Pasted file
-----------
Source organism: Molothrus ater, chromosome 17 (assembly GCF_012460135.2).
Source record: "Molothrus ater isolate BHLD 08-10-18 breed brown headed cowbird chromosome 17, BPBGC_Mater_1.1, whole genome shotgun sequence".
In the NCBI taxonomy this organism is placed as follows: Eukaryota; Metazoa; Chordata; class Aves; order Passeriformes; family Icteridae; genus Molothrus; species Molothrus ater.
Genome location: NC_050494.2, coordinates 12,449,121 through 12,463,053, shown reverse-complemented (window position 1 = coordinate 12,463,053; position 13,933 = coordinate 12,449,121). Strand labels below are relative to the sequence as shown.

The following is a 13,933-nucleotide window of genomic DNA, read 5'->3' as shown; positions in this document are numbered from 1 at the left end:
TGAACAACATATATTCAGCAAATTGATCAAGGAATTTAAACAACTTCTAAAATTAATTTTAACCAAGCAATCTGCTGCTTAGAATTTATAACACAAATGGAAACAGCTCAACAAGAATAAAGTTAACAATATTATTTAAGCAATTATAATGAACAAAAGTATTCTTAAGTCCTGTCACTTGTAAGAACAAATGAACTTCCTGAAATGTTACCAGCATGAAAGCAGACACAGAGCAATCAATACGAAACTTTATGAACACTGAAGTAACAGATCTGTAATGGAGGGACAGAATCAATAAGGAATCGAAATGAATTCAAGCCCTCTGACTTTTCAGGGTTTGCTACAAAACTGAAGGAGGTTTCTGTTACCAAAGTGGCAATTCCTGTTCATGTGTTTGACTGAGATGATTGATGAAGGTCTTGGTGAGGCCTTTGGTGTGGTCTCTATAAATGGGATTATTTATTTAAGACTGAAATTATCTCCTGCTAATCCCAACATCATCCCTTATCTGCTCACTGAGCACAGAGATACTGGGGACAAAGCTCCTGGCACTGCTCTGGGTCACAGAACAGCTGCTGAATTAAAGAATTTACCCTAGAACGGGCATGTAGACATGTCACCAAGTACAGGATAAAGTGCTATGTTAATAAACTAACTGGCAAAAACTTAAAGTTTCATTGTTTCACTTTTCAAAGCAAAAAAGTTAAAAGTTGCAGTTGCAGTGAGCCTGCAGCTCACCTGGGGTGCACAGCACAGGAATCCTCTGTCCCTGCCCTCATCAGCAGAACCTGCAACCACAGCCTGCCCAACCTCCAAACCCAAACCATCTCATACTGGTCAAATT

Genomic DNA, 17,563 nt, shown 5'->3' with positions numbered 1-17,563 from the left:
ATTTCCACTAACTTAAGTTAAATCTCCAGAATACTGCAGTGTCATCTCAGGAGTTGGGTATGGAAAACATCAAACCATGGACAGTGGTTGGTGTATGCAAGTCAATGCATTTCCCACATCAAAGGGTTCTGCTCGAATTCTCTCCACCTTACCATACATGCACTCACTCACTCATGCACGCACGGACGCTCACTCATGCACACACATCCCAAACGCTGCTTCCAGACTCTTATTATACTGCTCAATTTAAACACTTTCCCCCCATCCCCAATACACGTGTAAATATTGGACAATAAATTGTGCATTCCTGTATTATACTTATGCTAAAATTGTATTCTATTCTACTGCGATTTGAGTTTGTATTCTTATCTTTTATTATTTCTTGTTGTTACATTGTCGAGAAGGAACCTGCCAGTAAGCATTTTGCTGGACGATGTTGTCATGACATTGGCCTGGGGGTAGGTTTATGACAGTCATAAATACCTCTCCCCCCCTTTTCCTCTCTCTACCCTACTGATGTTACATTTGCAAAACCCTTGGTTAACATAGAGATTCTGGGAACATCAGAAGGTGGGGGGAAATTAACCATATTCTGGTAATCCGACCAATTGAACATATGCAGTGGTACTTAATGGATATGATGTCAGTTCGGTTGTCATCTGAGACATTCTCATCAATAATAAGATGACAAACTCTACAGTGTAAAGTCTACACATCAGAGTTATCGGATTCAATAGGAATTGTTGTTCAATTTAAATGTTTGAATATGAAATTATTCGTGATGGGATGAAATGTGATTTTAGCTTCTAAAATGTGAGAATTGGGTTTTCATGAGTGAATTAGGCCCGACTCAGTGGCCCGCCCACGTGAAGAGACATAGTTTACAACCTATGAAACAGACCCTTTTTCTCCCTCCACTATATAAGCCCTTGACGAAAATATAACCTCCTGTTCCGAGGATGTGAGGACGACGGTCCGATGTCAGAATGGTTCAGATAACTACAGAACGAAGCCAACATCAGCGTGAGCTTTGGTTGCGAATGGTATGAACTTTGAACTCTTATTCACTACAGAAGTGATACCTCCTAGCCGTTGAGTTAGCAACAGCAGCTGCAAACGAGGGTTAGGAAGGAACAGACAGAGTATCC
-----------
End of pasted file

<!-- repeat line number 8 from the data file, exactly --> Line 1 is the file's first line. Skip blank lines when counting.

ATTTCCACTAACTTAAGTTAAATCTCCAGAATACTGCAGTGTCATCTCAGGAGTTGGGTATGGAAAACATCAAACCATGGACAGTGGTTGGTGTATGCAAGTCAATGCATTTCCCACATCAAAGGGTTCTGCTCGAATTCTCTCCACCTTACCATACATGCACTCACTCACTCATGCACGCACGGACGCTCACTCATGCACACACATCCCAAACGCTGCTTCCAGACTCTTATTATACTGCTCAATTTAAACACTTTCCCCCCATCCCCAATACACGTGTAAATATTGGACAATAAATTGTGCATTCCTGTATTATACTTATGCTAAAATTGTATTCTATTCTACTGCGATTTGAGTTTGTATTCTTATCTTTTATTATTTCTTGTTGTTACATTGTCGAGAAGGAACCTGCCAGTAAGCATTTTGCTGGACGATGTTGTCATGACATTGGCCTGGGGGTAGGTTTATGACAGTCATAAATACCTCTCCCCCCCTTTTCCTCTCTCTACCCTACTGATGTTACATTTGCAAAACCCTTGGTTAACATAGAGATTCTGGGAACATCAGAAGGTGGGGGGAAATTAACCATATTCTGGTAATCCGACCAATTGAACATATGCAGTGGTACTTAATGGATATGATGTCAGTTCGGTTGTCATCTGAGACATTCTCATCAATAATAAGATGACAAACTCTACAGTGTAAAGTCTACACATCAGAGTTATCGGATTCAATAGGAATTGTTGTTCAATTTAAATGTTTGAATATGAAATTATTCGTGATGGGATGAAATGTGATTTTAGCTTCTAAAATGTGAGAATTGGGTTTTCATGAGTGAATTAGGCCCGACTCAGTGGCCCGCCCACGTGAAGAGACATAGTTTACAACCTATGAAACAGACCCTTTTTCTCCCTCCACTATATAAGCCCTTGACGAAAATATAACCTCCTGTTCCGAGGATGTGAGGACGACGGTCCGATGTCAGAATGGTTCAGATAACTACAGAACGAAGCCAACATCAGCGTGAGCTTTGGTTGCGAATGGTATGAACTTTGAACTCTTATTCACTACAGAAGTGATACCTCCTAGCCGTTGAGTTAGCAACAGCAGCTGCAAACGAGGGTTAGGAAGGAACAGACAGAGTATCC